DMH Stallard

Rebecca Thornley-Gibson outlines how far firms can go and wonders whether recent comments by business secretary, Kemi Badenoch, may herald a change


Employees’ conversations – spoken, written and online – are part of workplace communications, but the topic range can be broad, and not always welcomed by everyone. Problems can arise when employees candidly share their views and beliefs, and exercise what they see as their right to freedom of expression.


Opposing employee views carry risks, not only in creating tension, but also the potential for Equality Act 2010 legal claims. The dilemma facing employers is whether they need to become more prescriptive on what can and can’t be said at work, or whether this will stifle natural conversation and create an environment that is considered sterile and unattractive.


Businesses need to set standards of workplace behaviour, and most do by having codes of conduct and policies covering what they expect from employees. Employer values and expectations are also reflected in diversity and inclusion measures, but positive and well-meaning actions to be inclusive can create unintended consequences and negative impacts for some companies.


Recent high-profile discrimination cases concerning protection of philosophical beliefs, or lack of, demonstrate the risks for workplace environments allowing an exchange of conflicting views. Such cases, including gender-critical belief and veganism, will lead to employers reviewing their approach to the extent they need to get involved in managing workplace conversations.


Some businesses may feel stifling workplace conversations has a damaging effect on the workplace culture, but when one person’s healthy debate is perceived as another person’s harassment, the risk management approach of most organisations will lean towards more control over conversations.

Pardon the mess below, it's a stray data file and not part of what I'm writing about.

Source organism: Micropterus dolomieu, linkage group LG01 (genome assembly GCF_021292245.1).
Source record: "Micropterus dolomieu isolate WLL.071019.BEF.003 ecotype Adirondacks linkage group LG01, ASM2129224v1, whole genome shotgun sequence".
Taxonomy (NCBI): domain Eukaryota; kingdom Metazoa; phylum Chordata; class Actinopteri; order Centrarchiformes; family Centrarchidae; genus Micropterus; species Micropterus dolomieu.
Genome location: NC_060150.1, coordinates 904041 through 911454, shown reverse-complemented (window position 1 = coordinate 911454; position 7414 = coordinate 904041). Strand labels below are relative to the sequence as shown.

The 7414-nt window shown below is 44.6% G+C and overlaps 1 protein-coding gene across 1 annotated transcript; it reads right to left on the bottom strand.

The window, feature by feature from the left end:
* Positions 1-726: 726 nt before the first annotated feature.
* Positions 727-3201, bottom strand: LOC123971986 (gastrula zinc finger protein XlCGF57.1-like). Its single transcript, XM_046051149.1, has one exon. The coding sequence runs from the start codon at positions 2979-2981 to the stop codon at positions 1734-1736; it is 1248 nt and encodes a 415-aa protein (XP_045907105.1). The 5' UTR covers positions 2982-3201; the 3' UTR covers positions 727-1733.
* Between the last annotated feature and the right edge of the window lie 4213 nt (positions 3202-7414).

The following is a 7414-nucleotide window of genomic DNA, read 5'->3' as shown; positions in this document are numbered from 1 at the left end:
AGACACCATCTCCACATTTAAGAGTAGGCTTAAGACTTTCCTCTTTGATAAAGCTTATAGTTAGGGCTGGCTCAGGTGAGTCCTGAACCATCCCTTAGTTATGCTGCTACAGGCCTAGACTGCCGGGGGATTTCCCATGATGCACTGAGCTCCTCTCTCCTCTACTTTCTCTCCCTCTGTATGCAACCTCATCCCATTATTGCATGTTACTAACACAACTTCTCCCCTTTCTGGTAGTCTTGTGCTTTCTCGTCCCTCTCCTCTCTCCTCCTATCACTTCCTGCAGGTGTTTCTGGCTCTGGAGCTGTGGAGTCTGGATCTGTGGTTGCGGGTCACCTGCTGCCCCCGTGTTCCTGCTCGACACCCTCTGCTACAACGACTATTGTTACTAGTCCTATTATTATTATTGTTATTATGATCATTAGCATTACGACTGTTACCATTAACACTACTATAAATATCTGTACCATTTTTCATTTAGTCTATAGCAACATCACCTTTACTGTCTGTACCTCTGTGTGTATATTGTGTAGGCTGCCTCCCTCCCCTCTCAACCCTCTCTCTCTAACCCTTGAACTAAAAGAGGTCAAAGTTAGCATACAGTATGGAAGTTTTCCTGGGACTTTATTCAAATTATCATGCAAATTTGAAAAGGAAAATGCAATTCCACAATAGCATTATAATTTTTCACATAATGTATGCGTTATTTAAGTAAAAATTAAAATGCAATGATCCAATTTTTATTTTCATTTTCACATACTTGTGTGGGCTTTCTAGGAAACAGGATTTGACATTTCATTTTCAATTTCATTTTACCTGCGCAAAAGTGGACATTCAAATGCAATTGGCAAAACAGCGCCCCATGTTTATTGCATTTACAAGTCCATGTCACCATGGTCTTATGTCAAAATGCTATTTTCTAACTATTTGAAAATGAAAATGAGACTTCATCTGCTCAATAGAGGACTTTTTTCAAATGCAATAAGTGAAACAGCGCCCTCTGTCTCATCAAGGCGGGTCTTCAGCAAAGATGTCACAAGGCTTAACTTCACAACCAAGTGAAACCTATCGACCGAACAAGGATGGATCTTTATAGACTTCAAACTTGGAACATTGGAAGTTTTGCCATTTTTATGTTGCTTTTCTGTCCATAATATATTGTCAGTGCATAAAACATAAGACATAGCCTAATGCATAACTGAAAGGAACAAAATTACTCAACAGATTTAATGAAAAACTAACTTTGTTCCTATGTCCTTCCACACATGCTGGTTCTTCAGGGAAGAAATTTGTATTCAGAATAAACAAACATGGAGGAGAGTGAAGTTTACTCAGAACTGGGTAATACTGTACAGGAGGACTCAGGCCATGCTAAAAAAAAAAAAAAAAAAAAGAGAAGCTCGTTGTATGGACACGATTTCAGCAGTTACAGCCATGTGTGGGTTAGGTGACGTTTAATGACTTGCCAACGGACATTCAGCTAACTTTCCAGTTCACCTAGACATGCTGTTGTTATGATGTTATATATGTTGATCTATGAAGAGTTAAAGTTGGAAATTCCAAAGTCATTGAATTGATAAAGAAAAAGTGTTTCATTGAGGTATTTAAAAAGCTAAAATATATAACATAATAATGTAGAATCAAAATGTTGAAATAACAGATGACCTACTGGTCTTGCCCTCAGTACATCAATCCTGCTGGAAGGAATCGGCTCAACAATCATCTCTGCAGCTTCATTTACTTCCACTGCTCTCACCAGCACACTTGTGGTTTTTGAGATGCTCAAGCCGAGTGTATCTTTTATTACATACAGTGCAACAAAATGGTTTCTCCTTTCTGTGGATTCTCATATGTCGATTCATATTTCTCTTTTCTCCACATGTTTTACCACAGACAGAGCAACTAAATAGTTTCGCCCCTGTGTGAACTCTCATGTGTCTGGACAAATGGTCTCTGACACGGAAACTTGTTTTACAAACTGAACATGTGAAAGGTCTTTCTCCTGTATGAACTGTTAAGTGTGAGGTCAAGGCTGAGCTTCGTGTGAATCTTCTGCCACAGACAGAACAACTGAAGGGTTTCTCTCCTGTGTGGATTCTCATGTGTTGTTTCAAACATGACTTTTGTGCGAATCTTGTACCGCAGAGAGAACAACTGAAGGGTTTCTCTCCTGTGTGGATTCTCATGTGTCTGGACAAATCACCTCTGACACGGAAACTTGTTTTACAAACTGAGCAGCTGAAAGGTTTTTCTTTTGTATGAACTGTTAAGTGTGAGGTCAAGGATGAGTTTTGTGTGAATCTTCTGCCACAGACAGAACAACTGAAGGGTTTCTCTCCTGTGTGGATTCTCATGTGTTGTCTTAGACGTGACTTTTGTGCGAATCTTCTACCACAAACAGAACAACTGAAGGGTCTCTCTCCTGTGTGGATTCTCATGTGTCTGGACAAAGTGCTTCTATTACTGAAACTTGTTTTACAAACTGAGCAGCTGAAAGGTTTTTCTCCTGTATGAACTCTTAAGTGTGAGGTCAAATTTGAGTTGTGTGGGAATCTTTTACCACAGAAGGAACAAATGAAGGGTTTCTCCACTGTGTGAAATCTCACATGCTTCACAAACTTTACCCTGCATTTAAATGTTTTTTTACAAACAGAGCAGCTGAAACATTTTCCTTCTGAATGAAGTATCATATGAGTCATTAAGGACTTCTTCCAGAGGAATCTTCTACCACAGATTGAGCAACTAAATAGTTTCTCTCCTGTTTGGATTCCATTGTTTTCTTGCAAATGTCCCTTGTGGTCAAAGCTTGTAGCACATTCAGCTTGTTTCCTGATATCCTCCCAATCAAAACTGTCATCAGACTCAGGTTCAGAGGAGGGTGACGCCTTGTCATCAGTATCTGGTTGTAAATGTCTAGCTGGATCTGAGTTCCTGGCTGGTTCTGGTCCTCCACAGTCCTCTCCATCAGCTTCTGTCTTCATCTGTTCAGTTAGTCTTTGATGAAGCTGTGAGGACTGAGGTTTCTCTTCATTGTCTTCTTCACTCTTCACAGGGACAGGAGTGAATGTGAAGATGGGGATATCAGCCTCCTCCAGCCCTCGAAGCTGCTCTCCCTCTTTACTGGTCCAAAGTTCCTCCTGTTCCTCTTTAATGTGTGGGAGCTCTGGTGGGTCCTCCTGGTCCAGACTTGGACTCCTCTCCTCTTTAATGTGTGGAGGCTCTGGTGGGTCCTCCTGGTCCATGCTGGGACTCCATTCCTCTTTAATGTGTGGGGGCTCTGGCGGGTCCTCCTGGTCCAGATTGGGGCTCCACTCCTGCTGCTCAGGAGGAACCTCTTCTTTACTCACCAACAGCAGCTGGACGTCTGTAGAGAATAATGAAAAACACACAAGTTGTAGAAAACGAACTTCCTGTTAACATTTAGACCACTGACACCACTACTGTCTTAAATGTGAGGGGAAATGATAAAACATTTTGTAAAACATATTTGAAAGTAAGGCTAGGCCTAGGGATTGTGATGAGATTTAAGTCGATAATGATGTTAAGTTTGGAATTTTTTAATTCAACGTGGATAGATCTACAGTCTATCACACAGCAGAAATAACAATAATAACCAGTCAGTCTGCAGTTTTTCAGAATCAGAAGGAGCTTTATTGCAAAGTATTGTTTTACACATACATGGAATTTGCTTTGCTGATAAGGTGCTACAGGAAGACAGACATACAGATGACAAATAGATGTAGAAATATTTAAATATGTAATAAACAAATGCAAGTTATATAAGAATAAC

The Equality and Human Rights Commission (EHRC) narrative on harassment is likely to be read by employees as not putting a particularly high bar on being able to prove harassment. If the behaviour is unwanted and the employee finds it offensive, provided the claimant has a protected characteristic and can show the behaviour had the purpose or effect of violating their dignity, or of creating a degrading, humiliating, hostile, intimidating, or offensive environment, the claim will be successful.


As unwanted behaviour, according to the EHRC guidance, includes spoken or written abuse, offensive emails, tweets, and website comments and “banter that is offensive to you”, it is not surprising that HR is regularly dealing with harassment allegations arising from workplace conversations.


An increased level of control can result in challenges from employees who will say that they are scared of saying the ‘wrong thing’ and that they are fearful of disciplinary action if they act a certain way, or make a comment that is not well received by a colleague. However, employers are vicariously liable for the acts of their employees, Moreover, statutory liability requires employers to accept they are responsible for not only communicating expected standards of behaviour, but taking action and policing conversations in the same way they would with any other behavioural concerns.


Recent comments by business secretary, Kemi Badenoch, acknowledging concerns about how the Equality Act is being used by some groups, will be of little comfort now to HR teams which are dealing with grievances and claims arising from conflicting views. However, her comment that “the Equality Act is a shield, not a sword” and her stated commitment to “bringing people together, rather than atomising them into identity groups, and helping businesses to focus on delivering healthy working environments, rather than becoming social regulators,” suggests that businesses shouldn’t have to take on the role of regulating
the conversation. Perhaps the brakes are being put on the creative use of the Equality Act for some belief claims.

Related Posts

114 Motoring: Bentley Continental Mulliner

Since 1919, when W.O. Bentley founded the company, it has been turning out powerful, luxurious and very expensive cars. The famous...

114 The digital nomads' guide

Tess de Klerk looks at the best places for the nomadic digital freelancer to pitch up and get down to work   A recent study...

114 Anger Management: Have the police gone missing?

In July this year, one of my daughters was sexually assaulted in a Brighton retail outlet. It was a very unwelcome groping and touching,...